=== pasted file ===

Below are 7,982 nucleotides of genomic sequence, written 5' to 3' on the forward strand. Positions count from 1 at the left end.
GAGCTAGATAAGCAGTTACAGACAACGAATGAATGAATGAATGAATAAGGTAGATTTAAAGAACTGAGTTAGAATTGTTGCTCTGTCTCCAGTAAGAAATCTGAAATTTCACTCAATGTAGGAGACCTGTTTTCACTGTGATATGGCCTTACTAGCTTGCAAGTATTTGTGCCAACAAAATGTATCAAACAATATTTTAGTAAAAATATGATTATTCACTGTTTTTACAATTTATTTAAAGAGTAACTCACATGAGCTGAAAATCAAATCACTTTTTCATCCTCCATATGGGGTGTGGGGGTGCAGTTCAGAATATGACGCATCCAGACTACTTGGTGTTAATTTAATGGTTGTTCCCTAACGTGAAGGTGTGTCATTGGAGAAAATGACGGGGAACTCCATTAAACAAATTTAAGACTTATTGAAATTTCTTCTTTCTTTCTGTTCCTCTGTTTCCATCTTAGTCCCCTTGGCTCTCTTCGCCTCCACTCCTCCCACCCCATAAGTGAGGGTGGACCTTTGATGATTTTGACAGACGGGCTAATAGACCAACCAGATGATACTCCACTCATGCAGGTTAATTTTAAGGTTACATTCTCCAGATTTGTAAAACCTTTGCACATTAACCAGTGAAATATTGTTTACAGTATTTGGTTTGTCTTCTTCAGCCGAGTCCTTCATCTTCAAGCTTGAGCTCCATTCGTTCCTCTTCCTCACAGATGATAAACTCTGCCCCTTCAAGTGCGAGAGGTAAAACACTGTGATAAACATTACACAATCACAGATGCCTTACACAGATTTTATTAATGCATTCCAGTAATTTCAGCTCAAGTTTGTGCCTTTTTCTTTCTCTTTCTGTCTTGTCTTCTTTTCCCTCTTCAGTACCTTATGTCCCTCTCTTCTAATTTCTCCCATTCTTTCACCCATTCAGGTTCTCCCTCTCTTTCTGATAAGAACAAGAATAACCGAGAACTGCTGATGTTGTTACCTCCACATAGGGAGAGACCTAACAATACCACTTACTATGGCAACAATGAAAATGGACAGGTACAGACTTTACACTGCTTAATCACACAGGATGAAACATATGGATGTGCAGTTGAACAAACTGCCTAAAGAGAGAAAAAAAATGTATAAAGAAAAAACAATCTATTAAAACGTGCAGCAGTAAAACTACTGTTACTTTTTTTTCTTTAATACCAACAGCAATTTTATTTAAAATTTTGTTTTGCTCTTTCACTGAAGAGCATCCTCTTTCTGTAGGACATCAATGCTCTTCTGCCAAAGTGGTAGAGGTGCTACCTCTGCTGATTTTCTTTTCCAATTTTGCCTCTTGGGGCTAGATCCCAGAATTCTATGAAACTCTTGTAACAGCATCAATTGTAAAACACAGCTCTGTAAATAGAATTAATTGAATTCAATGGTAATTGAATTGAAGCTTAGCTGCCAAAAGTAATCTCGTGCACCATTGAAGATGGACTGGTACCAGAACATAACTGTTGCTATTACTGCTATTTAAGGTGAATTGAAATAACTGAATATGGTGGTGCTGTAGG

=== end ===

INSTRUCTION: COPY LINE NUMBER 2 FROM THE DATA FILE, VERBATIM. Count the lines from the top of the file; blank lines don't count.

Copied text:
GAGCTAGATAAGCAGTTACAGACAACGAATGAATGAATGAATGAATAAGGTAGATTTAAAGAACTGAGTTAGAATTGTTGCTCTGTCTCCAGTAAGAAATCTGAAATTTCACTCAATGTAGGAGACCTGTTTTCACTGTGATATGGCCTTACTAGCTTGCAAGTATTTGTGCCAACAAAATGTATCAAACAATATTTTAGTAAAAATATGATTATTCACTGTTTTTACAATTTATTTAAAGAGTAACTCACATGAGCTGAAAATCAAATCACTTTTTCATCCTCCATATGGGGTGTGGGGGTGCAGTTCAGAATATGACGCATCCAGACTACTTGGTGTTAATTTAATGGTTGTTCCCTAACGTGAAGGTGTGTCATTGGAGAAAATGACGGGGAACTCCATTAAACAAATTTAAGACTTATTGAAATTTCTTCTTTCTTTCTGTTCCTCTGTTTCCATCTTAGTCCCCTTGGCTCTCTTCGCCTCCACTCCTCCCACCCCATAAGTGAGGGTGGACCTTTGATGATTTTGACAGACGGGCTAATAGACCAACCAGATGATACTCCACTCATGCAGGTTAATTTTAAGGTTACATTCTCCAGATTTGTAAAACCTTTGCACATTAACCAGTGAAATATTGTTTACAGTATTTGGTTTGTCTTCTTCAGCCGAGTCCTTCATCTTCAAGCTTGAGCTCCATTCGTTCCTCTTCCTCACAGATGATAAACTCTGCCCCTTCAAGTGCGAGAGGTAAAACACTGTGATAAACATTACACAATCACAGATGCCTTACACAGATTTTATTAATGCATTCCAGTAATTTCAGCTCAAGTTTGTGCCTTTTTCTTTCTCTTTCTGTCTTGTCTTCTTTTCCCTCTTCAGTACCTTATGTCCCTCTCTTCTAATTTCTCCCATTCTTTCACCCATTCAGGTTCTCCCTCTCTTTCTGATAAGAACAAGAATAACCGAGAACTGCTGATGTTGTTACCTCCACATAGGGAGAGACCTAACAATACCACTTACTATGGCAACAATGAAAATGGACAGGTACAGACTTTACACTGCTTAATCACACAGGATGAAACATATGGATGTGCAGTTGAACAAACTGCCTAAAGAGAGAAAAAAAATGTATAAAGAAAAAACAATCTATTAAAACGTGCAGCAGTAAAACTACTGTTACTTTTTTTTCTTTAATACCAACAGCAATTTTATTTAAAATTTTGTTTTGCTCTTTCACTGAAGAGCATCCTCTTTCTGTAGGACATCAATGCTCTTCTGCCAAAGTGGTAGAGGTGCTACCTCTGCTGATTTTCTTTTCCAATTTTGCCTCTTGGGGCTAGATCCCAGAATTCTATGAAACTCTTGTAACAGCATCAATTGTAAAACACAGCTCTGTAAATAGAATTAATTGAATTCAATGGTAATTGAATTGAAGCTTAGCTGCCAAAAGTAATCTCGTGCACCATTGAAGATGGACTGGTACCAGAACATAACTGTTGCTATTACTGCTATTTAAGGTGAATTGAAATAACTGAATATGGTGGTGCTGTAGG